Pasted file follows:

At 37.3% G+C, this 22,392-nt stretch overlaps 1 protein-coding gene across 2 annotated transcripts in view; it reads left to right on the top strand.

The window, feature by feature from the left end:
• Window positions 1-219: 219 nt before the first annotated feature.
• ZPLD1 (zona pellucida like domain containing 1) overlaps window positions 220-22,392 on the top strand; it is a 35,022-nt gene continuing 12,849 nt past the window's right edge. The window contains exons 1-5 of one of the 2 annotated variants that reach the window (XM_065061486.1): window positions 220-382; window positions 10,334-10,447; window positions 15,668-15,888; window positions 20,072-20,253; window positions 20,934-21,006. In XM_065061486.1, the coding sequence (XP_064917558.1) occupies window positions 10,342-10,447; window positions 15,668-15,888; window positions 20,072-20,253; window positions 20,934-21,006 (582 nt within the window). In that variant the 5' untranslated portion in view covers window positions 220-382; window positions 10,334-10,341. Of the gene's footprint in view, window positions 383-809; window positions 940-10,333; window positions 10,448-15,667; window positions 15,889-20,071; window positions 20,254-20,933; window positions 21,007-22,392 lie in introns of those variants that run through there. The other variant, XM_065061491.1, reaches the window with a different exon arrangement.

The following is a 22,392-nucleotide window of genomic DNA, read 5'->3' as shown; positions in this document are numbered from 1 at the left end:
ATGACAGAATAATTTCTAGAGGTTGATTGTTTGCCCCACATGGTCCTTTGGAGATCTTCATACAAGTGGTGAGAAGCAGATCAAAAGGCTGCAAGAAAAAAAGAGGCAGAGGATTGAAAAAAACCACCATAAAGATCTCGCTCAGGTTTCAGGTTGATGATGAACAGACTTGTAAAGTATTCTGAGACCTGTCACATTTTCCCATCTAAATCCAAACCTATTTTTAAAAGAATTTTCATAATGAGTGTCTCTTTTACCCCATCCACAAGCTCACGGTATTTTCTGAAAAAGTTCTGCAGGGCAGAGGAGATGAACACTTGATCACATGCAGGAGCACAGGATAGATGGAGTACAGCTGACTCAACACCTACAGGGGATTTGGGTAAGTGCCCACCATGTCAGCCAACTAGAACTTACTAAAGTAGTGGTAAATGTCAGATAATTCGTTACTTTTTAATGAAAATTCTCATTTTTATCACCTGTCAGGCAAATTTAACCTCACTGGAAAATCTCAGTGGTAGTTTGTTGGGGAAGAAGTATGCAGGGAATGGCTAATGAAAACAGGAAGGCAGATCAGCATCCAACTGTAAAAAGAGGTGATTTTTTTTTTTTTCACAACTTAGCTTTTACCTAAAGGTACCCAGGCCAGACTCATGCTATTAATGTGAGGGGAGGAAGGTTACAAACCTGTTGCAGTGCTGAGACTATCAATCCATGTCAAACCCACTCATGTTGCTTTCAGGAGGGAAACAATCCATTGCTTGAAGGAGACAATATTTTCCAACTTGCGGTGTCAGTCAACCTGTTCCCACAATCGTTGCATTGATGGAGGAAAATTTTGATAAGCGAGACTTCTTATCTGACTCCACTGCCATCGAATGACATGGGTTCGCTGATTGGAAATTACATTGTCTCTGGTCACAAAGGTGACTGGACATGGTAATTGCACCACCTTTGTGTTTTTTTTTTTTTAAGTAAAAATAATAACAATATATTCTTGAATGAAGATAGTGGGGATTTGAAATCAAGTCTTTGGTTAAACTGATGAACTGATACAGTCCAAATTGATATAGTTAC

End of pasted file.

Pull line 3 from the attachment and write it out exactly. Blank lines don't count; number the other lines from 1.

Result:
• Window positions 1-219: 219 nt before the first annotated feature.